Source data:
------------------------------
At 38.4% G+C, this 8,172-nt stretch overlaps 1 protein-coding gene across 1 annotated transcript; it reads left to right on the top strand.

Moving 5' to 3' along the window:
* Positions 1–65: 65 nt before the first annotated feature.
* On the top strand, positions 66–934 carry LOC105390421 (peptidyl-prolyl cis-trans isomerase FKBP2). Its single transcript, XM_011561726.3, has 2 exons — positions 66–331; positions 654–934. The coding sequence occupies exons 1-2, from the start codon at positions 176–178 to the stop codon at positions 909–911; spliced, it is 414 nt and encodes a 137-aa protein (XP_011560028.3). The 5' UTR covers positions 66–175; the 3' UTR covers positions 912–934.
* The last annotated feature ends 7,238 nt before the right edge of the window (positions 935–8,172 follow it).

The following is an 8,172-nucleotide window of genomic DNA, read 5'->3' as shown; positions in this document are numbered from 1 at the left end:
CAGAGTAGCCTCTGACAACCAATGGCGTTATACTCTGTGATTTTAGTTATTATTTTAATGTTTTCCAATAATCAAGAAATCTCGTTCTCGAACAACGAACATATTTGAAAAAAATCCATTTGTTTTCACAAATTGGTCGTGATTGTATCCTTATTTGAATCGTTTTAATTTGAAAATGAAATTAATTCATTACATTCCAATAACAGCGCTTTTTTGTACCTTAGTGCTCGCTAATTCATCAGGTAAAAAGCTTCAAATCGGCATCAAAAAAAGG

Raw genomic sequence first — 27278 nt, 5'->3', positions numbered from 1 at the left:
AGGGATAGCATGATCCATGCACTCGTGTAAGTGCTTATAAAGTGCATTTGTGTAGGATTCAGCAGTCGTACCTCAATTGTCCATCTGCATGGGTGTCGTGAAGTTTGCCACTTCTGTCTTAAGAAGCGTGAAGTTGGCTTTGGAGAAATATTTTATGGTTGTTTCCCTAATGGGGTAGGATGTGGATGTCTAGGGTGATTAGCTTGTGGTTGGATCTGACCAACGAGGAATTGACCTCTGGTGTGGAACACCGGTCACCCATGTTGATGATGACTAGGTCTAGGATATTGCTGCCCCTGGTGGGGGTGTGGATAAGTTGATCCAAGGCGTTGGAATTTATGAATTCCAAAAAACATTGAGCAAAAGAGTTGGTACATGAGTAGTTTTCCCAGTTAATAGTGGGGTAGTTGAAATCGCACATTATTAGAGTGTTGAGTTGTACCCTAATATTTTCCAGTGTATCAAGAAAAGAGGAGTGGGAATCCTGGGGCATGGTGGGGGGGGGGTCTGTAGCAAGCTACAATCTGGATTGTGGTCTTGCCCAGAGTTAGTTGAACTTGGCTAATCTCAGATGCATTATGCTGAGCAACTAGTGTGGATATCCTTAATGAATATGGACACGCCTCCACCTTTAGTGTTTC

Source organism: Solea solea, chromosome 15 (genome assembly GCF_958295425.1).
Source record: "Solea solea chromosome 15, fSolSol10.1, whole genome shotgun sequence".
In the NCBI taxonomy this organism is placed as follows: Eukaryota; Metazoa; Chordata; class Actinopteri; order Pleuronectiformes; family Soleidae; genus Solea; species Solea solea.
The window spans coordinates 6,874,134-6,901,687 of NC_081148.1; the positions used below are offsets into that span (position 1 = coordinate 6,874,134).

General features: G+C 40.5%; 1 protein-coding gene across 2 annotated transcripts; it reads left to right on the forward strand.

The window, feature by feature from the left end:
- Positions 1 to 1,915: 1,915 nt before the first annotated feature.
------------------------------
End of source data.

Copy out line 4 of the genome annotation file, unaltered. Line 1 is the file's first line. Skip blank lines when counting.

* On the top strand, positions 66–934 carry LOC105390421 (peptidyl-prolyl cis-trans isomerase FKBP2). Its single transcript, XM_011561726.3, has 2 exons — positions 66–331; positions 654–934. The coding sequence occupies exons 1-2, from the start codon at positions 176–178 to the stop codon at positions 909–911; spliced, it is 414 nt and encodes a 137-aa protein (XP_011560028.3). The 5' UTR covers positions 66–175; the 3' UTR covers positions 912–934.